Today’s post was written by National Archives volunteer Paul Richter. It is part of a series tracing the development of the Constitution in honor of the 225th anniversary of this document on September 17, 2012.
By the end of August, the delegates to the Constitutional Convention were tired. They had been convening and debating for the entire summer, and they sensed they were nearing a finished product.
Throughout August, much of the debate had revolved around the report delivered by the Committee of Detail early in the month. The delegates had discussed at great length that committee’s report, but there were several issues on which they suspended debate before reaching a decision. On August 31, those postponed matters were referred to another committee comprising one delegate from each state and chaired by David Brearly of New Jersey.
This “Committee of eleven,” as Madison referred to it in his journal notes, considered each of the postponed matters and reported back to the Convention during the first week of September with proposals. Included in the committee’s proposals were providing Congress the authority to collect taxes, assigning the Vice President to preside over the Senate, and specifying treason and bribery as crimes deserving presidential impeachment.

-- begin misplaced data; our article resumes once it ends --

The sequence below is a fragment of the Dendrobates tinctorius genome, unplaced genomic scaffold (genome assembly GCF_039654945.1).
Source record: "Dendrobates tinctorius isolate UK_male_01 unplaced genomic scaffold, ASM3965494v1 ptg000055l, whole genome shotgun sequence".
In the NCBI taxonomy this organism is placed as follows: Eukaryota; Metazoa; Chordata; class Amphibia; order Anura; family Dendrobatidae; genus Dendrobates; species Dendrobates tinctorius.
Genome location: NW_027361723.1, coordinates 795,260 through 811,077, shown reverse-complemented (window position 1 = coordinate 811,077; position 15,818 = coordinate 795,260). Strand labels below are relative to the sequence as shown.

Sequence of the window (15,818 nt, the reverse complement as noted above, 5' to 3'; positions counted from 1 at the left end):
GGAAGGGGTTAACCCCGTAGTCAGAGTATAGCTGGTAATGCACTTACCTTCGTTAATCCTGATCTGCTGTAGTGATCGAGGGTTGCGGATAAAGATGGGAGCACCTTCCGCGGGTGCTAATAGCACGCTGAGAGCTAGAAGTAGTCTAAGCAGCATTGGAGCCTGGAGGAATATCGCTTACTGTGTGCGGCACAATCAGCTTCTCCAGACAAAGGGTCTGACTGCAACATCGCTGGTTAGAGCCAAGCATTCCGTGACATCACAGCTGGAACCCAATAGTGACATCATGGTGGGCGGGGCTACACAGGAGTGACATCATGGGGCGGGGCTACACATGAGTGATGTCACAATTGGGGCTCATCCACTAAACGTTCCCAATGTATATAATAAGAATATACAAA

Perhaps the most important proposal, however, was a blueprint for the Electoral College. The Electoral College was designed to preserve the separation of powers by creating a system for electing the President that was separate from the legislative branch. Brearly himself carried this commission as one of New Jersey’s electors in the first presidential election less than two years after reporting the system to the Convention.